13798224/1254384   22.996    0.000   39.336    0.000 ast.py:51(_convert)
7526304    8.539    0.000   23.042    0.000 ast.py:63(<genexpr>)
25087680    8.371    0.000    8.371    0.000 {built-in method isinstance}
    8    0.001    0.000    0.047    0.006 codecs.py:685(readlines)

Edit 2: I have now tried two new approaches. The first one is by extracting key and values manually from each line, constructing a dictionary to work on. This works a little faster on my test set:

51460252 function calls in 45.207 seconds

 Ordered by: cumulative time

 ncalls  tottime  percall  cumtime  percall filename:lineno(function)
      8    0.001    0.000   45.207    5.651 {built-in method exec}
      8    0.003    0.000   45.207    5.651 <string>:1(<module>)
      8    1.701    0.213   45.203    5.650 prepare_hard_test_cases.py:68(mine)
1254384    5.725    0.000   43.391    0.000 prepare_hard_test_cases.py:36(extractDict)
6271920   23.433    0.000   37.665    0.000 prepare_hard_test_cases.py:20(extractKeyValue)
18819074   11.308    0.000   11.308    0.000 {method 'find' of 'str' objects}
25092651    2.927    0.000    2.927    0.000 {built-in method len}

This is good news, but even better is my second approach using pickle. Now I get:

30091 function calls in 5.285 seconds

Ordered by: cumulative time

ncalls  tottime  percall  cumtime  percall filename:lineno(function)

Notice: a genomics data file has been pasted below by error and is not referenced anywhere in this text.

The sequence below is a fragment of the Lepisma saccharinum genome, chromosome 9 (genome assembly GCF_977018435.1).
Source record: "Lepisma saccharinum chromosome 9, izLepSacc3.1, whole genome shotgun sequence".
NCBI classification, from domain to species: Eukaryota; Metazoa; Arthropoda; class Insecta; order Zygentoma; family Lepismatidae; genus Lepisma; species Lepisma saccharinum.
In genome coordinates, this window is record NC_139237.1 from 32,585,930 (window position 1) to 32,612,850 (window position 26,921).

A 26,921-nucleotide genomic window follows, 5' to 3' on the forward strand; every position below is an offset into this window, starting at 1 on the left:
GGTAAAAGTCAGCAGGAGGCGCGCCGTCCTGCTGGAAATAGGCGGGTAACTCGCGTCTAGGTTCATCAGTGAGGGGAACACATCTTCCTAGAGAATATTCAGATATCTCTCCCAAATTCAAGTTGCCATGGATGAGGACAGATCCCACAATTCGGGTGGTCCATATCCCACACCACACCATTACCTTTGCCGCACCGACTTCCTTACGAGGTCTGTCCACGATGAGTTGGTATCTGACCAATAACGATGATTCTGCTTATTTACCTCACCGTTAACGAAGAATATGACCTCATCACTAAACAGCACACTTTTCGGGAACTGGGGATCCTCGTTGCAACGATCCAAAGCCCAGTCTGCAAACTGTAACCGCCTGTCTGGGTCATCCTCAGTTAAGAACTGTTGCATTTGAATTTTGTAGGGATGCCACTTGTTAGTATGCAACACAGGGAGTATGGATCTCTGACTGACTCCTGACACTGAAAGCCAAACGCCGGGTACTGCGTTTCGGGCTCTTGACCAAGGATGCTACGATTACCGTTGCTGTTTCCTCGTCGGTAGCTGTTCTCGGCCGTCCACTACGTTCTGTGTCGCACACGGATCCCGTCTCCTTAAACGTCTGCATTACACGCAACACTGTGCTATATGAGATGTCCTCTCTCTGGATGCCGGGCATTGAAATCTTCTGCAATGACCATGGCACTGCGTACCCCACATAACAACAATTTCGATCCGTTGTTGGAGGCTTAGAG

8    0.000    0.000    5.285    0.661 {built-in method exec}
     8    0.003    0.000    5.285    0.661 <string>:1(<module>)
     8    0.173    0.022    5.281    0.660 prepare_hard_test_cases.py:68(mine)
   570    0.001    0.000    5.057    0.009 queues.py:113(get)
  2281    3.925    0.002    3.925    0.002 {method 'acquire' of '_multiprocessing.SemLock' objects}
   570    1.133    0.002    1.133    0.002 {method 'recv' of '_multiprocessing.PipeConnection' objects}
     8    0.029    0.004    0.029    0.004 {built-in method load}

When I get the time I will attempt to apply this approach to the full set.

Any suggestions?

Best regards, Casper

share|improve this question
You should never need to use eval(). – Gareth Latty Mar 14 '13 at 13:01
Why does the json module fail? – Gareth Latty Mar 14 '13 at 13:12
@Lattyware presumably because ' is not a valid string delimiter - import json; json.loads("{'key': 'value'}") – Jon Clements Mar 14 '13 at 13:16